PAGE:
بررسی اثر روانی یک محیط شهری در افراد مبتلا به هذیانهای آزار و شکنجه: مطالعه پیاده روی کمبرول
|کد مقاله||سال انتشار||مقاله انگلیسی||ترجمه فارسی||تعداد کلمات|
|30375||2008||8 صفحه PDF||سفارش دهید||محاسبه نشده|
Publisher : Elsevier - Science Direct (الزویر - ساینس دایرکت)
Journal : Schizophrenia Research, Volume 99, Issues 1–3, February 2008, Pages 77–84
Background Epidemiological studies have found that individuals who live in urban areas are at increased risk of developing psychosis. However it is unknown whether exposure to urban environments exacerbates psychotic symptoms in people who have a diagnosed psychotic disorder. The aim of the study was to examine the psychological and clinical effects of exposure to one specific deprived urban environment on individuals with persecutory delusions. It was predicted that the urban environment would affect emotional and reasoning processes highlighted in a cognitive model of persecutory delusions and would increase paranoia. Method Thirty patients with persecutory delusions were randomised to exposure to a deprived urban environment or to a brief mindfulness relaxation task. After exposure, assessments of symptoms, reasoning, and affective processes were taken. Thirty matched non-clinical participants also completed the study measures to enable interpretation of the test scores. Results In individuals with persecutory delusions, exposure to the urban environment, rather than participation in a mindfulness task, increased levels of anxiety, negative beliefs about others and jumping to conclusions. It also increased paranoia. The individuals with persecutory delusions scored significantly differently from the non-clinical group on all measures. Conclusions For individuals with psychosis, spending time in an urban environment makes them think more negatively about other people and increases anxiety and the jumping to conclusions reasoning bias. Their paranoia is also increased. A number of processes hypothesised in cognitive models to lead to paranoid thoughts are exacerbated by a deprived urban environment. Further research is needed to clarify which aspects of urban environments cause the negative effects. Methodological challenges in the research area are raised.
An impressively consistent literature now shows that the occurrence of psychosis is increased in urban environments (eg. Van Os, 2004, Sundquist et al., 2004, Marcelis et al., 1998 and Kirkbride et al., 2006). For example, in a longitudinal study of 4.4 million people in Sweden those people living in the most densely populated areas had 68–77% greater risk of developing psychosis than those in the least populated areas (Sundquist et al., 2004). However, less is known about whether exposure to urban environments increases psychotic symptoms in people who are already diagnosed with a psychotic illness. In examining this question, it is also possible to investigate the effects on cognitive and emotional processes resulting from environmental exposure, which might be involved in developing or exacerbating symptoms (Freeman, 2007 and Garety et al., 2007). The aim of the study was, therefore, to investigate, for the first time, the effects of brief exposure to a specific urban environment on psychotic processes and symptoms. We hypothesised that entering an urban environment would lead to exacerbation of psychological processes implicated in a cognitive model of persecutory delusions (Freeman et al., 2002, Freeman, 2007 and Garety et al., 2001). That is, we predicted that spending time in a busy inner London high street would make an individual with current persecutory delusions more anxious, more negative about the self and others and increase the jumping to conclusions reasoning bias. Feeling more threatened, pessimistic and quick to make decisions would, in turn, be likely to increase paranoid thinking in a circular relationship. In this study, we did not set out to investigate which aspects, if any, of an urban environment, would be responsible for observed effects. The emphasis was on testing the effects of exposure to a real-life situation, routinely encountered by patients. This study of going into a busy street converges both with the traditional stress-vulnerability perspective on psychosis (eg. Zubin and Spring, 1977) and with recent research indicating that people with psychosis are especially emotionally reactive to everyday stress (see review by Myin-Germeys and van Os, 2007).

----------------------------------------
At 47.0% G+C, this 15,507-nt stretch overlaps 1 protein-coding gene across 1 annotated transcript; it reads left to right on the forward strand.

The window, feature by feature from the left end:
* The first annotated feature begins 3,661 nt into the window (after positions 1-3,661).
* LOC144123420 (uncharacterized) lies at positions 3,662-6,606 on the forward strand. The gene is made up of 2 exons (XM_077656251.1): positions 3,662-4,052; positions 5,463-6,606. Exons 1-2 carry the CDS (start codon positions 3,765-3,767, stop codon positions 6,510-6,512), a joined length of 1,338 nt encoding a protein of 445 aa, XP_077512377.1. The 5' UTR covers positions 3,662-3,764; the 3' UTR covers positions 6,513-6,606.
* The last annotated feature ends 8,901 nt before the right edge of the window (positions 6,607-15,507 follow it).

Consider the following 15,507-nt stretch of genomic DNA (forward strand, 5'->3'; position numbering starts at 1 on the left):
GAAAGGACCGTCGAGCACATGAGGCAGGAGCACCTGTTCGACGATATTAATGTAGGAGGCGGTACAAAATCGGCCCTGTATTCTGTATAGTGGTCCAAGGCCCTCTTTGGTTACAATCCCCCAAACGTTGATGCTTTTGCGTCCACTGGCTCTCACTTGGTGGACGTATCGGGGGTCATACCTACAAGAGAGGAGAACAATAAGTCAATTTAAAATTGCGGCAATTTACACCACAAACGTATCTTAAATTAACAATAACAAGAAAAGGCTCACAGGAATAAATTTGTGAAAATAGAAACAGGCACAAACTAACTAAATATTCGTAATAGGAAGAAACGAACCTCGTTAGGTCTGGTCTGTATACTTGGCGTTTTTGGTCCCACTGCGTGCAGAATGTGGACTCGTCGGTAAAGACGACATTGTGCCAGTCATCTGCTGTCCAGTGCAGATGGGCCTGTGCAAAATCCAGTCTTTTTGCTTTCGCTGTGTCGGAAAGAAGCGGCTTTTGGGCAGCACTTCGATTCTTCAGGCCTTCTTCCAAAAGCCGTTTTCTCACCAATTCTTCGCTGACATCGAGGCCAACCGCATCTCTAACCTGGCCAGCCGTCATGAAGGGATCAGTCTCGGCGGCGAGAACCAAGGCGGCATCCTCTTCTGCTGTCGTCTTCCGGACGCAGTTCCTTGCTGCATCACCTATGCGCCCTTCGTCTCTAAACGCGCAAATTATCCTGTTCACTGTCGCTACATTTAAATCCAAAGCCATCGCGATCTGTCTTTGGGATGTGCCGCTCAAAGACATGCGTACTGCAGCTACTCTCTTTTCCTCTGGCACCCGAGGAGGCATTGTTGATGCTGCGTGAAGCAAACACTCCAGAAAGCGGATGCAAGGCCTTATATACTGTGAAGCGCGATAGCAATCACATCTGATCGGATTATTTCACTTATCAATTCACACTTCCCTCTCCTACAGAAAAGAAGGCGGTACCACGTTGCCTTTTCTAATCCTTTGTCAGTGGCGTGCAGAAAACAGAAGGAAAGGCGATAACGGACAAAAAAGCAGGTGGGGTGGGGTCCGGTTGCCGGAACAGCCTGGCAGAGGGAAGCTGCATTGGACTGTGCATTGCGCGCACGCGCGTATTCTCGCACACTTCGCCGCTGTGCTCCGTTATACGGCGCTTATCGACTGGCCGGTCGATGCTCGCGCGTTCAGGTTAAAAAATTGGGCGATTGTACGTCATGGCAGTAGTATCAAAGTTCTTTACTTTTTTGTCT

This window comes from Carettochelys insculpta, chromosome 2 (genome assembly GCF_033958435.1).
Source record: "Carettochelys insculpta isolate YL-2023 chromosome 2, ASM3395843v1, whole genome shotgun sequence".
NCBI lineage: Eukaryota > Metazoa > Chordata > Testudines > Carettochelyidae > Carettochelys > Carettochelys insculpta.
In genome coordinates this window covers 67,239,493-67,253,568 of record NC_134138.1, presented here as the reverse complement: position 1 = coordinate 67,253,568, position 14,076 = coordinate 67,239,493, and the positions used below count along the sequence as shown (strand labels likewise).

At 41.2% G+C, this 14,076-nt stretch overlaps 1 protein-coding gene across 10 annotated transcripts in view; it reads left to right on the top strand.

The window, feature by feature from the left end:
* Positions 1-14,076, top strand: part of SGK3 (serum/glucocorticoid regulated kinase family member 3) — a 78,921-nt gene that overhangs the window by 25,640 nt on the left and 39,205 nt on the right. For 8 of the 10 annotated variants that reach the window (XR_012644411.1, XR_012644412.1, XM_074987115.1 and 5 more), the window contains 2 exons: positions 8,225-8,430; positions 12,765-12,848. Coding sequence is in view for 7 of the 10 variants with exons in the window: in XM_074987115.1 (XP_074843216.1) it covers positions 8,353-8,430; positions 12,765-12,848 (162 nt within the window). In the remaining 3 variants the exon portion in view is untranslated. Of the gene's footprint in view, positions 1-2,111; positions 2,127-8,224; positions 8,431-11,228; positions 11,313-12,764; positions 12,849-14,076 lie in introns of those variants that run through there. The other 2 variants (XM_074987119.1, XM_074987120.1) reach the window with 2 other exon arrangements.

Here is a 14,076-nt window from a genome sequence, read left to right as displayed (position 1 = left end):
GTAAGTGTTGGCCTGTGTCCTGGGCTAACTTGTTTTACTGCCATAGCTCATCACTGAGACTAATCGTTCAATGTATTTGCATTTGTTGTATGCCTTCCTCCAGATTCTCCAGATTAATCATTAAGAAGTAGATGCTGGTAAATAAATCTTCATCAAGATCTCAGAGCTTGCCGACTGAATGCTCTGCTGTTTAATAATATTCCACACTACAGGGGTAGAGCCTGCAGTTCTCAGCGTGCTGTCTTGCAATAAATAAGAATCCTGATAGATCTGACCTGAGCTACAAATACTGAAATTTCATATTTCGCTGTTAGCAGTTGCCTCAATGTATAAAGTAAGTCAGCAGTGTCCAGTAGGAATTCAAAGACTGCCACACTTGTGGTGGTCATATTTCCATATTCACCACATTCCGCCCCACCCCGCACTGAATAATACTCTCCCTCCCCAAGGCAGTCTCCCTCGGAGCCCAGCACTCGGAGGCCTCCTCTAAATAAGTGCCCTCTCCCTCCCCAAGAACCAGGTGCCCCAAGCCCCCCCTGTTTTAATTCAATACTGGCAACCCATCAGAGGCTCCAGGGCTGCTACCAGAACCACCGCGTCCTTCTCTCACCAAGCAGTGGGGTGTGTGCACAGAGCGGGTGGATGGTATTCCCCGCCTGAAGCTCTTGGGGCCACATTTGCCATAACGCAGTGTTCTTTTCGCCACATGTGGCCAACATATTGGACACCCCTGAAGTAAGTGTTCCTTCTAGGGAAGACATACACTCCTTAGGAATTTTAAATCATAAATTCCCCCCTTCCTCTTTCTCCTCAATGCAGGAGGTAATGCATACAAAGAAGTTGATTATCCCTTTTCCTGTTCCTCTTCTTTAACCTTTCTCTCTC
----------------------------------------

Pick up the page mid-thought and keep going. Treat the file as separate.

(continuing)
نتیجه گیری انگلیسی
The clinical group predominantly contained individuals with a diagnosis of schizophrenia and an illness history of approximately ten years (see Table 2). On the PSYRATS, all clinical participants scored either 3 or 4 for delusion conviction and for delusion distress. These are the highest scores on the scale. For example, Category 3 is defined as conviction in the delusional belief as between 50–99% and Category 4 is defined as ‘conviction is 100%’. The participants were therefore experiencing strongly-held distressing persecutory delusions. It can be seen from Table 2 that randomisation had been successful.